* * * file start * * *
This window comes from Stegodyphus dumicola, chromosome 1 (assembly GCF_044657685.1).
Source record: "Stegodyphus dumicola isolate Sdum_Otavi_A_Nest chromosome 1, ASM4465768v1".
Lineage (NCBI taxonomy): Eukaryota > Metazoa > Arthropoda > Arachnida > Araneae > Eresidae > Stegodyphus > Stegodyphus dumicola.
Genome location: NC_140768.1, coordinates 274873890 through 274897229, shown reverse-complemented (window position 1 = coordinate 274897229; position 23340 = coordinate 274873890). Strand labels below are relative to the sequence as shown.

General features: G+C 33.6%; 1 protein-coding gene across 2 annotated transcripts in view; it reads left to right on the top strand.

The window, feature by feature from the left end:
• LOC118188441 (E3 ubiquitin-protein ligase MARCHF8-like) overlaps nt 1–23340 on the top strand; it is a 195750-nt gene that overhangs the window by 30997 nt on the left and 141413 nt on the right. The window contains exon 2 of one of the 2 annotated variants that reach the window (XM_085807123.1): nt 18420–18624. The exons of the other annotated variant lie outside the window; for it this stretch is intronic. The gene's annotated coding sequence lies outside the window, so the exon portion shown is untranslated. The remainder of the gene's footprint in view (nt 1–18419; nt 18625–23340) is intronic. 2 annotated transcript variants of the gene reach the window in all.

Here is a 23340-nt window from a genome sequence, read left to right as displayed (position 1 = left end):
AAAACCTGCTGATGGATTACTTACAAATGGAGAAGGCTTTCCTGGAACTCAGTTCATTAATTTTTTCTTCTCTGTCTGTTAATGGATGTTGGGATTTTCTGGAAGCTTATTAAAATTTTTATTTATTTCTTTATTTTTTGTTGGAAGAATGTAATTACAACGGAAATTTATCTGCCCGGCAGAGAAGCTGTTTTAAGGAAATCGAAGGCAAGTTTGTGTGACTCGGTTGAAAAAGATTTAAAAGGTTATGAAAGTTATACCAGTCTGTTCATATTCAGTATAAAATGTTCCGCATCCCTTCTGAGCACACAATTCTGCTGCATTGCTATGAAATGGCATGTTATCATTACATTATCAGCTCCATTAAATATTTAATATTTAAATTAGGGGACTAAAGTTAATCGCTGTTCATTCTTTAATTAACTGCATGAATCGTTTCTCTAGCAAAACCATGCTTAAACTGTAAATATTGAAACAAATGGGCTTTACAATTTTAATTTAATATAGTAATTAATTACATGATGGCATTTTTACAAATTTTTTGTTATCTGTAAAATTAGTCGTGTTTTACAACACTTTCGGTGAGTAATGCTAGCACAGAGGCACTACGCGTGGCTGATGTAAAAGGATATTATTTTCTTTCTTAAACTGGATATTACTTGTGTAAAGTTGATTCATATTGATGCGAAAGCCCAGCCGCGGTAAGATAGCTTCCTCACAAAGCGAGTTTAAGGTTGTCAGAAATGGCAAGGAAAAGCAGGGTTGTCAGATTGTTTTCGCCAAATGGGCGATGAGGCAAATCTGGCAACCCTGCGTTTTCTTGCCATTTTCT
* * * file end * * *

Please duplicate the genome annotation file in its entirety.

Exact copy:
This window comes from Stegodyphus dumicola, chromosome 1 (assembly GCF_044657685.1).
Source record: "Stegodyphus dumicola isolate Sdum_Otavi_A_Nest chromosome 1, ASM4465768v1".
Lineage (NCBI taxonomy): Eukaryota > Metazoa > Arthropoda > Arachnida > Araneae > Eresidae > Stegodyphus > Stegodyphus dumicola.
Genome location: NC_140768.1, coordinates 274873890 through 274897229, shown reverse-complemented (window position 1 = coordinate 274897229; position 23340 = coordinate 274873890). Strand labels below are relative to the sequence as shown.

General features: G+C 33.6%; 1 protein-coding gene across 2 annotated transcripts in view; it reads left to right on the top strand.

The window, feature by feature from the left end:
• LOC118188441 (E3 ubiquitin-protein ligase MARCHF8-like) overlaps nt 1–23340 on the top strand; it is a 195750-nt gene that overhangs the window by 30997 nt on the left and 141413 nt on the right. The window contains exon 2 of one of the 2 annotated variants that reach the window (XM_085807123.1): nt 18420–18624. The exons of the other annotated variant lie outside the window; for it this stretch is intronic. The gene's annotated coding sequence lies outside the window, so the exon portion shown is untranslated. The remainder of the gene's footprint in view (nt 1–18419; nt 18625–23340) is intronic. 2 annotated transcript variants of the gene reach the window in all.

Here is a 23340-nt window from a genome sequence, read left to right as displayed (position 1 = left end):
AAAACCTGCTGATGGATTACTTACAAATGGAGAAGGCTTTCCTGGAACTCAGTTCATTAATTTTTTCTTCTCTGTCTGTTAATGGATGTTGGGATTTTCTGGAAGCTTATTAAAATTTTTATTTATTTCTTTATTTTTTGTTGGAAGAATGTAATTACAACGGAAATTTATCTGCCCGGCAGAGAAGCTGTTTTAAGGAAATCGAAGGCAAGTTTGTGTGACTCGGTTGAAAAAGATTTAAAAGGTTATGAAAGTTATACCAGTCTGTTCATATTCAGTATAAAATGTTCCGCATCCCTTCTGAGCACACAATTCTGCTGCATTGCTATGAAATGGCATGTTATCATTACATTATCAGCTCCATTAAATATTTAATATTTAAATTAGGGGACTAAAGTTAATCGCTGTTCATTCTTTAATTAACTGCATGAATCGTTTCTCTAGCAAAACCATGCTTAAACTGTAAATATTGAAACAAATGGGCTTTACAATTTTAATTTAATATAGTAATTAATTACATGATGGCATTTTTACAAATTTTTTGTTATCTGTAAAATTAGTCGTGTTTTACAACACTTTCGGTGAGTAATGCTAGCACAGAGGCACTACGCGTGGCTGATGTAAAAGGATATTATTTTCTTTCTTAAACTGGATATTACTTGTGTAAAGTTGATTCATATTGATGCGAAAGCCCAGCCGCGGTAAGATAGCTTCCTCACAAAGCGAGTTTAAGGTTGTCAGAAATGGCAAGGAAAAGCAGGGTTGTCAGATTGTTTTCGCCAAATGGGCGATGAGGCAAATCTGGCAACCCTGCGTTTTCTTGCCATTTTCT